Types of mohair

Does anyone know what the difference is between Alpaca mohair, English mohair and regular mohair? For example, I purchased 2 different colors of mohair from a business in Australia (listed on ebay). The hair felt very thin to the touch, almost like the down of a feather. I used the first color to root a doll. I rooted the hair very thick. When it was done, it reminded me of cotton candy and was hard to style. I used the second color to root another doll. This time I rooted the hair a lot sparser. The hair looked a lot better when it was not rooted as thick. I don’t know what type of mohair this was. I have purchased mohair from different reborn businesses. Some hair is thicker than others. Some have more of a natural shine than others. How can I tell which type of mohair I have and is there any type that is better to use than others?

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I know the mohair is further categorized as: kid (very fine), yearling (prob. what most use) and adult (coarse, great for older babies). You might have had kid mohair since it was very fine.


The first one almost sounds like roving that’s used to spin into yarn. It’s extremely soft but does have kind of a cotton candy look to it. I bought some but tried it on a test head and decided not to use it as baby hair.

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Mohair comes from a goat, alpaca comes from an alpaca. There is not alpaca mohair. Alpaca is usually very fine, soft and straight. Mohair does come in different thicknesses depending on whether it is kid, yearling (my favorite) or fine adult and adult. Most mohair ranges from slightly curly/almost straight to very curly.


Mohair can be different quality, depending on the goat, but also its age, health, and diet, and also the weather before clipping, Just like with sheep wool, the mohair is graded by the thickness of the fiber, which is measured in microns. Baby Alpaca has the finest hair, but there are Alpacas that have hair thicker than some goats. The finest mohair, or kid mohair, is from the 1st or 2nd clip. I personally prefer yearling, which is stronger and more resilient. If i want really fine I use Alpaca.

Super Fine Kid Lines are generally under 23 micron
Kid lines are from 23 -27 micron
Strong Kid lines are from 27 -29.5 micron

Young Goat Types range from 29.5 - 32 micron

Adult lines are32-36 micron

Baby (finest) 21-23
Superfine 25-26.5
Suri 26-27


This is confusing to me :flushed:


@Nikkiroc , all you need to know is that Mohair is from goats; alpaca is from alpacas; alpaca is very fine compared to mohair and can be bought in very straight which is hard to find in mohair. Use alpaca or super fine mohair for fragile looking newborns; Use yearling for most babies. Use adult for older babies with hair that is more like an older childs hair. Alpaca comes in lovely natural colors and can be straight or curly. ONLY BUY SURI ALPACA.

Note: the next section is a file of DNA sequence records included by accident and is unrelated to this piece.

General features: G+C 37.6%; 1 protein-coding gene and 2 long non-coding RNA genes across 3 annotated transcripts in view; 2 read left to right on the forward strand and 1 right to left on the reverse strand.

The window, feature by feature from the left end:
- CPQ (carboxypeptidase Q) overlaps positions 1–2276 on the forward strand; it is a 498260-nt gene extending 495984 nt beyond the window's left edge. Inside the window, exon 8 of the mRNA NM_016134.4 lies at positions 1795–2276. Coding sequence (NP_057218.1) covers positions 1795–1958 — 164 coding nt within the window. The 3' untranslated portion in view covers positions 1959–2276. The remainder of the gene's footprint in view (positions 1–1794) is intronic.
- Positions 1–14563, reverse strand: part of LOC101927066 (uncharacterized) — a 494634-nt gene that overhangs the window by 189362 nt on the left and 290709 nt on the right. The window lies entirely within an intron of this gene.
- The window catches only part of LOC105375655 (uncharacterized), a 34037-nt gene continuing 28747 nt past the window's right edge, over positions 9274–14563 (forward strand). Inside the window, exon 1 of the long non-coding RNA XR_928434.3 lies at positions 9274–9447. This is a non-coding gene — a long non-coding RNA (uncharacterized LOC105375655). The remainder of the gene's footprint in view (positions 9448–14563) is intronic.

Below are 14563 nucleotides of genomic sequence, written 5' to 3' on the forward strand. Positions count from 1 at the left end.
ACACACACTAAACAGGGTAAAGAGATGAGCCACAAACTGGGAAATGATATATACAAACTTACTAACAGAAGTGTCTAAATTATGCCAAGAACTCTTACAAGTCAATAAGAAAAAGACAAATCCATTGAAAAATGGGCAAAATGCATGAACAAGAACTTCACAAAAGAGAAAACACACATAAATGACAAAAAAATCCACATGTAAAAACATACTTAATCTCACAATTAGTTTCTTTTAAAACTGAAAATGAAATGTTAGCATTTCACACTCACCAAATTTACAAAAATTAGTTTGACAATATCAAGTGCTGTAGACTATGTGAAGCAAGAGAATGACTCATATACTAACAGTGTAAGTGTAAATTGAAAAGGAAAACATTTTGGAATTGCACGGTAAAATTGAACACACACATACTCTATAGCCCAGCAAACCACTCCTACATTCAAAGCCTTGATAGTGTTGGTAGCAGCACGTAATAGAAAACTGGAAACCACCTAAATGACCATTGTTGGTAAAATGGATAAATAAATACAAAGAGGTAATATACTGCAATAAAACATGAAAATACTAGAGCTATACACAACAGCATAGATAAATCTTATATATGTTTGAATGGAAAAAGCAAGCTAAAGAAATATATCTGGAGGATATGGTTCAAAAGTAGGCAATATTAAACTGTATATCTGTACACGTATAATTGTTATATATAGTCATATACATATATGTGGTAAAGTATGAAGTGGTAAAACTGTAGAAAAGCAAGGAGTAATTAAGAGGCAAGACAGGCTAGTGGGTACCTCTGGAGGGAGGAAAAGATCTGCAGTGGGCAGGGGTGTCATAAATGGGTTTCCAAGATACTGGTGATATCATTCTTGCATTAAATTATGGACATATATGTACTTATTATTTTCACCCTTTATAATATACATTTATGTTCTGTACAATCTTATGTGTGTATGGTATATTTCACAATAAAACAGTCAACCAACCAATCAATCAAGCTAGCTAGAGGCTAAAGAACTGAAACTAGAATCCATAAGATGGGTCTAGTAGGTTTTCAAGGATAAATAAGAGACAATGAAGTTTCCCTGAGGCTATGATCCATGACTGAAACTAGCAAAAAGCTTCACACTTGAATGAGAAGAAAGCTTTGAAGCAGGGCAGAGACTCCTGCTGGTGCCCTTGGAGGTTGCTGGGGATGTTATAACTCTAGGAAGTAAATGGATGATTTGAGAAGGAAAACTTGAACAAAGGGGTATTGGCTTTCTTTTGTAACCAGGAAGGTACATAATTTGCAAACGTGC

@ludmila Very interesting information. I love seeing the actual comparisons in size although it’s pretty hard to visualize microns! LOL


Thanks for the micron breakdown info and thanks to all who responded to my question. It has been helpful.


Thank you for your kind words. I like to know everything about materials I am using, so I do bit of research on everything that is recommended to use on reborns.

The tables I posted above are the official criteria; what the seller might claim is of-course, totally another story. I have had some supposedly kid mohair, which was like fuzzy wire. When questioned the seller said that it was the 1st clip from her baby goat. Maybe it was, but in that case it was not from high quality angora goat. If somebody rounds up heard of feral goats and puts them to angora billy goat, they might get longhaired goats, but the quality will not be like the top quality mohair from many generations of top producing goats.

As far as the difference between American and English or German mohair goes; well, I found that all the absolutely top quality came from USA. If somebody in Europe or Australia imports some stock from US, they might also get better mohair. But as the conditions in which the goat is kept will have effect on the quality of the clip, it is possible that conditions in some countries may not suit the goats, and they will never match the US mohair,


Has anyone tried Economical Mohair before?

Is that a brand name?


If this is what you are asking about, I think it is “roving” which would be awful. I wouldn’t waste my time rooting with it.


Roving!! YIKES!!!

Roving is for needle felting, knitting and spinning into yarn. It does NOT work as doll hair. I tried it.

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